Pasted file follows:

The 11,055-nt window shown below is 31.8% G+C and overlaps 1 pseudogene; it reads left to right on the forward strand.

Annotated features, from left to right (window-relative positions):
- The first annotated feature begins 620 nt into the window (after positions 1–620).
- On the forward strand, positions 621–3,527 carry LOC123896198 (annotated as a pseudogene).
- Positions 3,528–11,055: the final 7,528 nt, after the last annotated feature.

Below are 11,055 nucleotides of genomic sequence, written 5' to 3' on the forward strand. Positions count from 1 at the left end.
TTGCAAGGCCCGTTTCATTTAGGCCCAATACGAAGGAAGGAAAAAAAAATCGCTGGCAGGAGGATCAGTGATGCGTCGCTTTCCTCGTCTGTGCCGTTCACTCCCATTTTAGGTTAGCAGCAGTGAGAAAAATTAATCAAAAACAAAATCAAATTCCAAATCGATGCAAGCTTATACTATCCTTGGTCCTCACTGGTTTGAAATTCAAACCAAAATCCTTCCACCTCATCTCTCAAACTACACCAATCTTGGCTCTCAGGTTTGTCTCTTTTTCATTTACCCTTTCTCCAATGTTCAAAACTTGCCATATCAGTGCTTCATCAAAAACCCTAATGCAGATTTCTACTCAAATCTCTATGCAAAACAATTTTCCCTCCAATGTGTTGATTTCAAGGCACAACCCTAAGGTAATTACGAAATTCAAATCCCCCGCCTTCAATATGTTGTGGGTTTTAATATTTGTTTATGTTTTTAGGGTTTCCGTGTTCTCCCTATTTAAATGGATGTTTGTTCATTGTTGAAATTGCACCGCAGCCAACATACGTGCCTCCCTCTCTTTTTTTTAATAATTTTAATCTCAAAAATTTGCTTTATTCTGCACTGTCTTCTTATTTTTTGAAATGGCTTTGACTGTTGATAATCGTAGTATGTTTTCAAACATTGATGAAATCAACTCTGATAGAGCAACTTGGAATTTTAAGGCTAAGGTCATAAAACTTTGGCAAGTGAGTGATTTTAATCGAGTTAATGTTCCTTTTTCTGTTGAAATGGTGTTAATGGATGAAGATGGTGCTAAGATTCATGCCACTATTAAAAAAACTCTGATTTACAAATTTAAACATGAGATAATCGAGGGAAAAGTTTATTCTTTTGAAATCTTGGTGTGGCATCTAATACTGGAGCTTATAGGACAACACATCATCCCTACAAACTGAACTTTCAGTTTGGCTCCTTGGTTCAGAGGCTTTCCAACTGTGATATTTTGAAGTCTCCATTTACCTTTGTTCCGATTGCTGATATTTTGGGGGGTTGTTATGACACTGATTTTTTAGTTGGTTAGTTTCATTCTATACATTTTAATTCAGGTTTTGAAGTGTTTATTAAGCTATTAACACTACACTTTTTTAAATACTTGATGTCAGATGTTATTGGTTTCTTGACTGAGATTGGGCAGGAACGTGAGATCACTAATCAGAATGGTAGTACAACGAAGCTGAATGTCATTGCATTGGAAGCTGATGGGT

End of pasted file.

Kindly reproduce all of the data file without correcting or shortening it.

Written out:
The 11,055-nt window shown below is 31.8% G+C and overlaps 1 pseudogene; it reads left to right on the forward strand.

Annotated features, from left to right (window-relative positions):
- The first annotated feature begins 620 nt into the window (after positions 1–620).
- On the forward strand, positions 621–3,527 carry LOC123896198 (annotated as a pseudogene).
- Positions 3,528–11,055: the final 7,528 nt, after the last annotated feature.

Below are 11,055 nucleotides of genomic sequence, written 5' to 3' on the forward strand. Positions count from 1 at the left end.
TTGCAAGGCCCGTTTCATTTAGGCCCAATACGAAGGAAGGAAAAAAAAATCGCTGGCAGGAGGATCAGTGATGCGTCGCTTTCCTCGTCTGTGCCGTTCACTCCCATTTTAGGTTAGCAGCAGTGAGAAAAATTAATCAAAAACAAAATCAAATTCCAAATCGATGCAAGCTTATACTATCCTTGGTCCTCACTGGTTTGAAATTCAAACCAAAATCCTTCCACCTCATCTCTCAAACTACACCAATCTTGGCTCTCAGGTTTGTCTCTTTTTCATTTACCCTTTCTCCAATGTTCAAAACTTGCCATATCAGTGCTTCATCAAAAACCCTAATGCAGATTTCTACTCAAATCTCTATGCAAAACAATTTTCCCTCCAATGTGTTGATTTCAAGGCACAACCCTAAGGTAATTACGAAATTCAAATCCCCCGCCTTCAATATGTTGTGGGTTTTAATATTTGTTTATGTTTTTAGGGTTTCCGTGTTCTCCCTATTTAAATGGATGTTTGTTCATTGTTGAAATTGCACCGCAGCCAACATACGTGCCTCCCTCTCTTTTTTTTAATAATTTTAATCTCAAAAATTTGCTTTATTCTGCACTGTCTTCTTATTTTTTGAAATGGCTTTGACTGTTGATAATCGTAGTATGTTTTCAAACATTGATGAAATCAACTCTGATAGAGCAACTTGGAATTTTAAGGCTAAGGTCATAAAACTTTGGCAAGTGAGTGATTTTAATCGAGTTAATGTTCCTTTTTCTGTTGAAATGGTGTTAATGGATGAAGATGGTGCTAAGATTCATGCCACTATTAAAAAAACTCTGATTTACAAATTTAAACATGAGATAATCGAGGGAAAAGTTTATTCTTTTGAAATCTTGGTGTGGCATCTAATACTGGAGCTTATAGGACAACACATCATCCCTACAAACTGAACTTTCAGTTTGGCTCCTTGGTTCAGAGGCTTTCCAACTGTGATATTTTGAAGTCTCCATTTACCTTTGTTCCGATTGCTGATATTTTGGGGGGTTGTTATGACACTGATTTTTTAGTTGGTTAGTTTCATTCTATACATTTTAATTCAGGTTTTGAAGTGTTTATTAAGCTATTAACACTACACTTTTTTAAATACTTGATGTCAGATGTTATTGGTTTCTTGACTGAGATTGGGCAGGAACGTGAGATCACTAATCAGAATGGTAGTACAACGAAGCTGAATGTCATTGCATTGGAAGCTGATGGGT